Few things are ever nearly as difficult as infomercials make them seem. Most of us couldn’t manage to fail so spectacularly at simple tasks like holding a bowl of chips, unrolling some plastic wrap, cracking eggs or straining pasta as these poor clumsy dimwits, directed to mess up in hilarious ways that are supposed to make them easy to relate to. Most of the products infomercials are pushing don’t actually do much to solve the so-called problems they present, but every now and then, one comes along that is actually just as useful as they claim.
The Pizzeria Pronto is one such product. Gimmicky at first glance, this item wouldn’t be out of place on late night television, though you’re more likely to find it at Williams-Sonoma than the As Seen On TV store. Thankfully, the creators spare us a bunch of clips of hapless would-be bakers struggling to pull pies out of the oven only to find them goopy in the middle or burnt to a crisp, which is actually a likely scenario if you’re not used to baking pizzas at home.
The act of tossing and baking a perfectly crisp yet chewy pizza crust is an art requiring lots of practice and skill for proper mastery. Pizzeria bakers working with traditional wood-fired ovens are at the expert level, and you can’t exactly expect the same results when attempting this feat at home. Or can you? The Pizzeria Pronto takes certain aspects of the baking process and makes them as fast and easy as can be.
This stovetop device, designed specifically for gas ranges, sort of resembles a miniature grill. Red and black, punctuated with ventilation holes, the tiny pizza oven heats up to 600°F or hotter and can cook a personal-sized pizza in just six minutes. Most conventional residential ovens can’t get anywhere near that hot — and searing heat is actually what makes for a perfect pizza.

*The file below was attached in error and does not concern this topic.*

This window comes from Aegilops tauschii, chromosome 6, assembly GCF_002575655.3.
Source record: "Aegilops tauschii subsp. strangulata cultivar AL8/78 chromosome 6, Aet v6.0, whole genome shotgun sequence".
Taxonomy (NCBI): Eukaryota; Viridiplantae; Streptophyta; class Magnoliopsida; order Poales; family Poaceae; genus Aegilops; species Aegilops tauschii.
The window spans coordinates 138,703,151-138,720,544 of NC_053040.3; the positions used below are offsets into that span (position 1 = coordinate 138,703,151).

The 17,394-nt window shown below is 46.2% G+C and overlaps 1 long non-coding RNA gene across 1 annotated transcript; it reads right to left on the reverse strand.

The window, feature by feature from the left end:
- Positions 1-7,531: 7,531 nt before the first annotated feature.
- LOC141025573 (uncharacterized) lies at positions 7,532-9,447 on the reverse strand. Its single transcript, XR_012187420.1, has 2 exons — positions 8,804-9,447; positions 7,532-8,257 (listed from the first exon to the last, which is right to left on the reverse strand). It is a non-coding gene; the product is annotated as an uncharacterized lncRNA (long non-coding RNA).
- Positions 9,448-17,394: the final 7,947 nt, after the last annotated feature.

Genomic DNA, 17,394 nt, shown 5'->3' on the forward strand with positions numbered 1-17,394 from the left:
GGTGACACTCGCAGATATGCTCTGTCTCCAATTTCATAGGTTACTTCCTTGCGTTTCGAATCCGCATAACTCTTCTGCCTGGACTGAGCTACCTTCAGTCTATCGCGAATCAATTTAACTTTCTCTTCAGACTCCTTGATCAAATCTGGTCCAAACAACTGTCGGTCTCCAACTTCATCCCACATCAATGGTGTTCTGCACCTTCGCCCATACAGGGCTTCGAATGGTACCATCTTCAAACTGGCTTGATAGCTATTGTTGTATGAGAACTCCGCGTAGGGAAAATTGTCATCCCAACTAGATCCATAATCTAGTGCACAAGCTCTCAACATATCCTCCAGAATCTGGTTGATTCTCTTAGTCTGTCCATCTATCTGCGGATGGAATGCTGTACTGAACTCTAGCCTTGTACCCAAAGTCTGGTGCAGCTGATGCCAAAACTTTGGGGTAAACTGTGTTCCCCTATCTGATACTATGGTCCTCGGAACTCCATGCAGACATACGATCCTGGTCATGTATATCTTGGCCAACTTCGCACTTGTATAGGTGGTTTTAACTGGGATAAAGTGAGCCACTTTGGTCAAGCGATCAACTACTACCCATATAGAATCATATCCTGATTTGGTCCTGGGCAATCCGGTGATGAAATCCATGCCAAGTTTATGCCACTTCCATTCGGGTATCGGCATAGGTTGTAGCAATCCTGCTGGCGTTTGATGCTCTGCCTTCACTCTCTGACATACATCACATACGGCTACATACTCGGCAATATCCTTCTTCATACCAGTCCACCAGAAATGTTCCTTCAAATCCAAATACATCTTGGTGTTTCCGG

Dual cordierite stones inside the mini oven take the heat from a gas stovetop flame and evenly distribute it to eliminate hot spots. That’s tricky to do even if you’ve got a fancy backyard pizza oven setup. A built-in thermometer will tell you when it’s time to pop in your pizza, and an optional metal pizza peel makes it easy to remove it when it’s done.
It takes up to an hour for many home ovens to even reach 500°F, but the Pizzeria Pronto reaches its max temperature in just 15 minutes, meaning you can have a homemade pizza on the table in well under thirty minutes (not counting the time it takes to make the crust.) If you cheat and buy store-bought, ready-made dough, your cook time will be minimized even more.
It’s a no-brainer that a made-from-scratch pizza cooked in a contraption that gets just as hot as a traditional wood-fired oven is going to beat any frozen pizza hands-down. While it’s true that most of us want to keep our kitchens free of unnecessary gadgets when possible, the Pizzeria Pronto Stovetop Pizza Oven might be worth having around if you’re a true pizza fiend. It’s available at the Pizzacraft site, Amazon and as a sleek gray special edition at Williams-Sonoma.